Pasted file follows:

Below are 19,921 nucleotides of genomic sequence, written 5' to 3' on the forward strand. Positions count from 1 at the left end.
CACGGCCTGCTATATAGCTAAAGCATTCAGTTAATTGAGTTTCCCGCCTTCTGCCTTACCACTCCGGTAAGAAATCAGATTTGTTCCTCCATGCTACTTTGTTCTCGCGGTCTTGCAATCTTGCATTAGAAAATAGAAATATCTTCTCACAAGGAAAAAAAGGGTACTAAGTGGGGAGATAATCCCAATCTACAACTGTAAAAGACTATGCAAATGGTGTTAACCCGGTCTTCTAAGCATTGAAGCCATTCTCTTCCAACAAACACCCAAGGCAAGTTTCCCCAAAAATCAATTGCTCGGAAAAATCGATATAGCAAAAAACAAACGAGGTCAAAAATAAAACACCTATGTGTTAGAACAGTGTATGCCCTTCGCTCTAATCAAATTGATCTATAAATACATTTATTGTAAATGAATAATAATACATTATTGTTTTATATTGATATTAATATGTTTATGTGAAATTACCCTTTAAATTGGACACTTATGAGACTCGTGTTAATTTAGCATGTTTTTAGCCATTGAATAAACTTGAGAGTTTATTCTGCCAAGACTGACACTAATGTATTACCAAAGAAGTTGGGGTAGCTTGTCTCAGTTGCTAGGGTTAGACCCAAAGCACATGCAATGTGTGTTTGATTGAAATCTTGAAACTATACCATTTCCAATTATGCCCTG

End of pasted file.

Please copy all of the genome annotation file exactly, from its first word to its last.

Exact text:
Below are 19,921 nucleotides of genomic sequence, written 5' to 3' on the forward strand. Positions count from 1 at the left end.
CACGGCCTGCTATATAGCTAAAGCATTCAGTTAATTGAGTTTCCCGCCTTCTGCCTTACCACTCCGGTAAGAAATCAGATTTGTTCCTCCATGCTACTTTGTTCTCGCGGTCTTGCAATCTTGCATTAGAAAATAGAAATATCTTCTCACAAGGAAAAAAAGGGTACTAAGTGGGGAGATAATCCCAATCTACAACTGTAAAAGACTATGCAAATGGTGTTAACCCGGTCTTCTAAGCATTGAAGCCATTCTCTTCCAACAAACACCCAAGGCAAGTTTCCCCAAAAATCAATTGCTCGGAAAAATCGATATAGCAAAAAACAAACGAGGTCAAAAATAAAACACCTATGTGTTAGAACAGTGTATGCCCTTCGCTCTAATCAAATTGATCTATAAATACATTTATTGTAAATGAATAATAATACATTATTGTTTTATATTGATATTAATATGTTTATGTGAAATTACCCTTTAAATTGGACACTTATGAGACTCGTGTTAATTTAGCATGTTTTTAGCCATTGAATAAACTTGAGAGTTTATTCTGCCAAGACTGACACTAATGTATTACCAAAGAAGTTGGGGTAGCTTGTCTCAGTTGCTAGGGTTAGACCCAAAGCACATGCAATGTGTGTTTGATTGAAATCTTGAAACTATACCATTTCCAATTATGCCCTG